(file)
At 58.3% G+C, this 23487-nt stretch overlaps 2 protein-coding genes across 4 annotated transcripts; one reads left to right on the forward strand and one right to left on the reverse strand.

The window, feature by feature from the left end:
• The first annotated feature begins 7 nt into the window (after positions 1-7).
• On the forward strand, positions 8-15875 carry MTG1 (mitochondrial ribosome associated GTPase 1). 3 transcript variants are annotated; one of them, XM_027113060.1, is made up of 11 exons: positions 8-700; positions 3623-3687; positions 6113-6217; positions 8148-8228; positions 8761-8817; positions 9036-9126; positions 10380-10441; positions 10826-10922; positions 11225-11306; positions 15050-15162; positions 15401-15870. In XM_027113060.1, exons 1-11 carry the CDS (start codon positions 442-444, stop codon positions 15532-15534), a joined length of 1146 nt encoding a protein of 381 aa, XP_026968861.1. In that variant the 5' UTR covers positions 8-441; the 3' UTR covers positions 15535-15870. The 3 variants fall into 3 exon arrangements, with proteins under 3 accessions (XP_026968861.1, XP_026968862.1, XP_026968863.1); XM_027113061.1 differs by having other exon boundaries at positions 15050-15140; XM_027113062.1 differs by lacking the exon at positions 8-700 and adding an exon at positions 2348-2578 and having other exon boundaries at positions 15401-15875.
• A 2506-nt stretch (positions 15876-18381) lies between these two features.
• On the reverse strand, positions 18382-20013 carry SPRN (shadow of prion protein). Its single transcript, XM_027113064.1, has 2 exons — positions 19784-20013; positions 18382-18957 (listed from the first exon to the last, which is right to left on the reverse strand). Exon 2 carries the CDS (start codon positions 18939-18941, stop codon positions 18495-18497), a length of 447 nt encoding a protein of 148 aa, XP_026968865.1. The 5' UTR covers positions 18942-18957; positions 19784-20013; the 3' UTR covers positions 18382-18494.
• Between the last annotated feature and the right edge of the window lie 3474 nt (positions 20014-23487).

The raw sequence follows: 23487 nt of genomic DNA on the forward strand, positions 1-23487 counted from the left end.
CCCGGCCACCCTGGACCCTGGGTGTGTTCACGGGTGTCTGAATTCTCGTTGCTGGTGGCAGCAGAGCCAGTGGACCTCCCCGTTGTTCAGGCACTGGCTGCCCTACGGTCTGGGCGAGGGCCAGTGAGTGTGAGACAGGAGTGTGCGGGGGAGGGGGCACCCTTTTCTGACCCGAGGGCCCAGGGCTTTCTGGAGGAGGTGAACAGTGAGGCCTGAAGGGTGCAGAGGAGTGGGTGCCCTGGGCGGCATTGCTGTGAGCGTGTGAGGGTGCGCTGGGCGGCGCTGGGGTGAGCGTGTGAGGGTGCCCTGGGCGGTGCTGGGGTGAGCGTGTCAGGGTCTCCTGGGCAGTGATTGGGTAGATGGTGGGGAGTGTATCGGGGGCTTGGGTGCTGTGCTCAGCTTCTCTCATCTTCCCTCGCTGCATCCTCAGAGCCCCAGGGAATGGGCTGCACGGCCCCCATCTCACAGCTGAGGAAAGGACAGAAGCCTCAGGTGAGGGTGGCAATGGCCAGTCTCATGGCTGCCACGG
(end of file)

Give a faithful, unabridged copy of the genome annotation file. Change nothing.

At 58.3% G+C, this 23487-nt stretch overlaps 2 protein-coding genes across 4 annotated transcripts; one reads left to right on the forward strand and one right to left on the reverse strand.

The window, feature by feature from the left end:
• The first annotated feature begins 7 nt into the window (after positions 1-7).
• On the forward strand, positions 8-15875 carry MTG1 (mitochondrial ribosome associated GTPase 1). 3 transcript variants are annotated; one of them, XM_027113060.1, is made up of 11 exons: positions 8-700; positions 3623-3687; positions 6113-6217; positions 8148-8228; positions 8761-8817; positions 9036-9126; positions 10380-10441; positions 10826-10922; positions 11225-11306; positions 15050-15162; positions 15401-15870. In XM_027113060.1, exons 1-11 carry the CDS (start codon positions 442-444, stop codon positions 15532-15534), a joined length of 1146 nt encoding a protein of 381 aa, XP_026968861.1. In that variant the 5' UTR covers positions 8-441; the 3' UTR covers positions 15535-15870. The 3 variants fall into 3 exon arrangements, with proteins under 3 accessions (XP_026968861.1, XP_026968862.1, XP_026968863.1); XM_027113061.1 differs by having other exon boundaries at positions 15050-15140; XM_027113062.1 differs by lacking the exon at positions 8-700 and adding an exon at positions 2348-2578 and having other exon boundaries at positions 15401-15875.
• A 2506-nt stretch (positions 15876-18381) lies between these two features.
• On the reverse strand, positions 18382-20013 carry SPRN (shadow of prion protein). Its single transcript, XM_027113064.1, has 2 exons — positions 19784-20013; positions 18382-18957 (listed from the first exon to the last, which is right to left on the reverse strand). Exon 2 carries the CDS (start codon positions 18939-18941, stop codon positions 18495-18497), a length of 447 nt encoding a protein of 148 aa, XP_026968865.1. The 5' UTR covers positions 18942-18957; positions 19784-20013; the 3' UTR covers positions 18382-18494.
• Between the last annotated feature and the right edge of the window lie 3474 nt (positions 20014-23487).

The raw sequence follows: 23487 nt of genomic DNA on the forward strand, positions 1-23487 counted from the left end.
CCCGGCCACCCTGGACCCTGGGTGTGTTCACGGGTGTCTGAATTCTCGTTGCTGGTGGCAGCAGAGCCAGTGGACCTCCCCGTTGTTCAGGCACTGGCTGCCCTACGGTCTGGGCGAGGGCCAGTGAGTGTGAGACAGGAGTGTGCGGGGGAGGGGGCACCCTTTTCTGACCCGAGGGCCCAGGGCTTTCTGGAGGAGGTGAACAGTGAGGCCTGAAGGGTGCAGAGGAGTGGGTGCCCTGGGCGGCATTGCTGTGAGCGTGTGAGGGTGCGCTGGGCGGCGCTGGGGTGAGCGTGTGAGGGTGCCCTGGGCGGTGCTGGGGTGAGCGTGTCAGGGTCTCCTGGGCAGTGATTGGGTAGATGGTGGGGAGTGTATCGGGGGCTTGGGTGCTGTGCTCAGCTTCTCTCATCTTCCCTCGCTGCATCCTCAGAGCCCCAGGGAATGGGCTGCACGGCCCCCATCTCACAGCTGAGGAAAGGACAGAAGCCTCAGGTGAGGGTGGCAATGGCCAGTCTCATGGCTGCCACGG